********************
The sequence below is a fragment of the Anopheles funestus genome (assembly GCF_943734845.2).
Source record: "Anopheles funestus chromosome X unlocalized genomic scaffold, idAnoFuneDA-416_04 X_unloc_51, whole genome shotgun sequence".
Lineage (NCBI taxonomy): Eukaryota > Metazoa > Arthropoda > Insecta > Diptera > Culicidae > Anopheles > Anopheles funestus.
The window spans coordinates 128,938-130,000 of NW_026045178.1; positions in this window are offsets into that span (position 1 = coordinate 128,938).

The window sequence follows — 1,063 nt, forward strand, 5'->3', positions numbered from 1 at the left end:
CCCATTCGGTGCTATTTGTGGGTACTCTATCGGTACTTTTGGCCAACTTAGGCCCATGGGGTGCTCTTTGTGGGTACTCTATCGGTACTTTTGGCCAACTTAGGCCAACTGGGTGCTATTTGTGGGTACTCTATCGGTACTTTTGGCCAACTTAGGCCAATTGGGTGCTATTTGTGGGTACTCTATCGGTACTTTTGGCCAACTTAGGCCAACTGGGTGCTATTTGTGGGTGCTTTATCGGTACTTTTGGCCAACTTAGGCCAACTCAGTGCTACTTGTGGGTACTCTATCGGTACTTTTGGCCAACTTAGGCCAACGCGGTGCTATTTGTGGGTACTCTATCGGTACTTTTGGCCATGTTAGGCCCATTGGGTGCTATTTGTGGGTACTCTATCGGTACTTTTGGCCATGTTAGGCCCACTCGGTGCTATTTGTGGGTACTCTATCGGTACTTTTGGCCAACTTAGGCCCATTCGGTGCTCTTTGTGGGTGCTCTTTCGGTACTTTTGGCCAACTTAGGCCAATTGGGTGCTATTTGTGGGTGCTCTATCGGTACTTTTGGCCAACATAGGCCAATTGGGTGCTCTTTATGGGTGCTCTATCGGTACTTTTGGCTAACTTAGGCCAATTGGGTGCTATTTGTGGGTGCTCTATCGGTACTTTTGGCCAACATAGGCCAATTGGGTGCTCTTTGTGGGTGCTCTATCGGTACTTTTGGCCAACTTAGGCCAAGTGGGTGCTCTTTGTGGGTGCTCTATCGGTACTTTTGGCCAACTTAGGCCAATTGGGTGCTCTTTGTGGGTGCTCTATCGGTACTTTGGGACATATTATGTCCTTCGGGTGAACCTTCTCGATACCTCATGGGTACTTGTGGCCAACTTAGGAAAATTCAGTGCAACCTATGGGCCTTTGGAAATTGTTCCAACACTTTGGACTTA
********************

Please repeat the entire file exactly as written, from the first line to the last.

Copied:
The sequence below is a fragment of the Anopheles funestus genome (assembly GCF_943734845.2).
Source record: "Anopheles funestus chromosome X unlocalized genomic scaffold, idAnoFuneDA-416_04 X_unloc_51, whole genome shotgun sequence".
Lineage (NCBI taxonomy): Eukaryota > Metazoa > Arthropoda > Insecta > Diptera > Culicidae > Anopheles > Anopheles funestus.
The window spans coordinates 128,938-130,000 of NW_026045178.1; positions in this window are offsets into that span (position 1 = coordinate 128,938).

The window sequence follows — 1,063 nt, forward strand, 5'->3', positions numbered from 1 at the left end:
CCCATTCGGTGCTATTTGTGGGTACTCTATCGGTACTTTTGGCCAACTTAGGCCCATGGGGTGCTCTTTGTGGGTACTCTATCGGTACTTTTGGCCAACTTAGGCCAACTGGGTGCTATTTGTGGGTACTCTATCGGTACTTTTGGCCAACTTAGGCCAATTGGGTGCTATTTGTGGGTACTCTATCGGTACTTTTGGCCAACTTAGGCCAACTGGGTGCTATTTGTGGGTGCTTTATCGGTACTTTTGGCCAACTTAGGCCAACTCAGTGCTACTTGTGGGTACTCTATCGGTACTTTTGGCCAACTTAGGCCAACGCGGTGCTATTTGTGGGTACTCTATCGGTACTTTTGGCCATGTTAGGCCCATTGGGTGCTATTTGTGGGTACTCTATCGGTACTTTTGGCCATGTTAGGCCCACTCGGTGCTATTTGTGGGTACTCTATCGGTACTTTTGGCCAACTTAGGCCCATTCGGTGCTCTTTGTGGGTGCTCTTTCGGTACTTTTGGCCAACTTAGGCCAATTGGGTGCTATTTGTGGGTGCTCTATCGGTACTTTTGGCCAACATAGGCCAATTGGGTGCTCTTTATGGGTGCTCTATCGGTACTTTTGGCTAACTTAGGCCAATTGGGTGCTATTTGTGGGTGCTCTATCGGTACTTTTGGCCAACATAGGCCAATTGGGTGCTCTTTGTGGGTGCTCTATCGGTACTTTTGGCCAACTTAGGCCAAGTGGGTGCTCTTTGTGGGTGCTCTATCGGTACTTTTGGCCAACTTAGGCCAATTGGGTGCTCTTTGTGGGTGCTCTATCGGTACTTTGGGACATATTATGTCCTTCGGGTGAACCTTCTCGATACCTCATGGGTACTTGTGGCCAACTTAGGAAAATTCAGTGCAACCTATGGGCCTTTGGAAATTGTTCCAACACTTTGGACTTA